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Alister Jack: the Scottish Tory MPs are making a difference in Westminster

Image credit: PA

Alister Jack: the Scottish Tory MPs are making a difference in Westminster

The Conservative Party conference will be my first as Secretary of State for Scotland.

I’m looking forward to it. I was immensely honoured to be handed the job, but I’m under no illusions about the challenge. I’ve taken on the role at a critical moment for Scotland and the whole of the UK.

The big issues we face will dominate not just our gathering in Manchester but the direction of our nation over the coming weeks and months.

Rightly, there will be an intense focus on Brexit, and the steps we are taking to leave the EU on October 31.

There will also be much talk of an upcoming general election.

Like all my Conservative colleagues, I watched in astonishment as Jeremy Corbyn and Ian Blackford – men who have been demanding an election for months if not years – ran from the chance when it was offered to them in Parliament.

But they cannot sustain their opposition.

Sooner or later, we will all face a choice – a choice between the Conservatives or Jeremy Corbyn and Nicola Sturgeon.

I’m confident the Scottish Conservatives will make a compelling case to return to government with a fresh and strong mandate to move Britain forward.

We can do that because we are the only party that is determined to honour the result of the 2016 EU referendum and deliver a Brexit that works for the whole of the UK.

Compare that to the position of our opponents.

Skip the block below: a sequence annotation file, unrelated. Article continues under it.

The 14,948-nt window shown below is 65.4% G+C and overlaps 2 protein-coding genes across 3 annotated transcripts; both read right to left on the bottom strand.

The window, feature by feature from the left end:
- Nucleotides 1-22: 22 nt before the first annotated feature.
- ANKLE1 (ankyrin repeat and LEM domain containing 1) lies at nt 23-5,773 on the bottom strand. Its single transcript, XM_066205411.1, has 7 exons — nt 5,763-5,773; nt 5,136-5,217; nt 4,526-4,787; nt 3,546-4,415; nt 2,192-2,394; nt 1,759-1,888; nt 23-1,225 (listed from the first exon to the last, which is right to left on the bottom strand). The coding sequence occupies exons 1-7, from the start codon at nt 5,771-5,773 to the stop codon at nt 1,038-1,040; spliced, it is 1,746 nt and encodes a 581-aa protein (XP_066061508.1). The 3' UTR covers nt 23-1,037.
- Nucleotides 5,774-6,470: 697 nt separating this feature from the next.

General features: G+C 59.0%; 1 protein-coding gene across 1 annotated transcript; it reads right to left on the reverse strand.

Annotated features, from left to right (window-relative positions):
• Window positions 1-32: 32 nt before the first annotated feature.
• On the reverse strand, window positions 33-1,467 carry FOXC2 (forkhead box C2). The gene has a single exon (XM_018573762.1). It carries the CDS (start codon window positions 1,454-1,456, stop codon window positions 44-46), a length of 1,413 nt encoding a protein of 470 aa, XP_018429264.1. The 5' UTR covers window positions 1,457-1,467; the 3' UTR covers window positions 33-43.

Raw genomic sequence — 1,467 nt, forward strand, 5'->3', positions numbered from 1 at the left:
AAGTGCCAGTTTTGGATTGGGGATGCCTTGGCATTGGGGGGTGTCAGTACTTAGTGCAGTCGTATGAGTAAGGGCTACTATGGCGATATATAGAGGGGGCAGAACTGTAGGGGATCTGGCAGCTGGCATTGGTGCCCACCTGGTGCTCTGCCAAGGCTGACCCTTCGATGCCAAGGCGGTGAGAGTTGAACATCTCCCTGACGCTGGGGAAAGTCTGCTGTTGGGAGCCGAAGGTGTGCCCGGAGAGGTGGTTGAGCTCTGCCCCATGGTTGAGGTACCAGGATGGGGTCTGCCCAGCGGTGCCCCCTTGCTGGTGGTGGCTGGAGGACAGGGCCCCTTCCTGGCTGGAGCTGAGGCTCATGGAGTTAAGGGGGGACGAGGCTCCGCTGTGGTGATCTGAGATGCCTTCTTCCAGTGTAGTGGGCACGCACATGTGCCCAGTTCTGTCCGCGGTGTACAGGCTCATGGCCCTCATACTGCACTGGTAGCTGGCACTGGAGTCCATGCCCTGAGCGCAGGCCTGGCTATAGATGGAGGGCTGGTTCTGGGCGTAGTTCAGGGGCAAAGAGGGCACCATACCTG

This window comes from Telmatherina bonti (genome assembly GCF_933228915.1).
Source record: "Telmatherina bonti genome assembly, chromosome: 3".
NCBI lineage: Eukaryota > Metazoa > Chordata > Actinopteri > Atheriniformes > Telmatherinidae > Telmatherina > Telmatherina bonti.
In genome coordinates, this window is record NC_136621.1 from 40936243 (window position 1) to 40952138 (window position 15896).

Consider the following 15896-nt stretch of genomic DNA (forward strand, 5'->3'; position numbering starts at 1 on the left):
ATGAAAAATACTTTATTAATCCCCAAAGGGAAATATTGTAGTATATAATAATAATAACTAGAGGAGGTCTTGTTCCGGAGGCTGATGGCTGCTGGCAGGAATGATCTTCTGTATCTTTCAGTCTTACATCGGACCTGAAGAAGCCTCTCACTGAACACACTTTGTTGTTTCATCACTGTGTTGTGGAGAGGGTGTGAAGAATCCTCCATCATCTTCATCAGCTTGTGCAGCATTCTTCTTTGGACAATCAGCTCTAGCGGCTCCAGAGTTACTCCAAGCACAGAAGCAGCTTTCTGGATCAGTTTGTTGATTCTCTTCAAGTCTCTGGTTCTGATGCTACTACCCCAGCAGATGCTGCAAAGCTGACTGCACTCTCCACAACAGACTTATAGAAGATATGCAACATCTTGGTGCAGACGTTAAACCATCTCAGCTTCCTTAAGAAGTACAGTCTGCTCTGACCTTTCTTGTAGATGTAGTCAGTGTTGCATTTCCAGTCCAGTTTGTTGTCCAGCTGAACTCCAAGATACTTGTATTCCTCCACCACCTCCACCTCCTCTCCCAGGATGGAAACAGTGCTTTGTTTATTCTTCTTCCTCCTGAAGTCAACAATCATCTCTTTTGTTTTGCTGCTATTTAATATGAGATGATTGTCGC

Jeremy Corbyn seeks further, unnecessary, delay – pointless, unless of course it is to conceal his party’s complete confusion.

Nicola Sturgeon seeks, first and foremost, an unwanted and divisive second referendum on separation.

She has only ever seen Brexit as an opportunity to advance her party’s goal of tearing Scotland out of the UK.

How else could her MPs rail against no deal yet refuse to vote for a deal which fulfilled the bulk of their claimed objectives?

We are the only party offering what most people want: to respect the democratic outcome of the referendum and to get Brexit sorted so we can move on and seize the opportunities it will bring.

Since becoming secretary of state I’ve sat down with fishing industry leaders at Peterhead’s bustling fish market. I’ve visited farms and I’ve talked to business leaders from other key sectors.

Their message to me has been clear. We need to end the uncertainty, not create more.

I’m with them on that.

The second thing we promise is this: we will fight heart and soul to defend our union.

We are the Scottish Conservative and Unionist Party and we do what it says on the tin.

Scotland benefits hugely from being at the heart of a strong United Kingdom.

The facts and figures speak for themselves. Our trade with the rest of the UK is worth nearly four times that with the rest of the EU put together. The Scottish Government’s own figures point to a Union dividend worth nearly £2,000 for every Scot.

But for us it goes deeper than that. Our sense of belonging is based on inseparable ties of family and history with our closest neighbours and greatest friends.

Nicola Sturgeon has warned that before the year is out, she will formally demand the power to hold her second independence referendum.

The Prime Minister and I are resolute in our view. In 2014, Scots voted decisively to remain part of the UK, in what the proponents of separation insisted was a once in a generation decision.

We respect that verdict of the Scottish people and so should Nicola Sturgeon.

Lastly – but certainly not least – is our record in government of delivering for Scotland.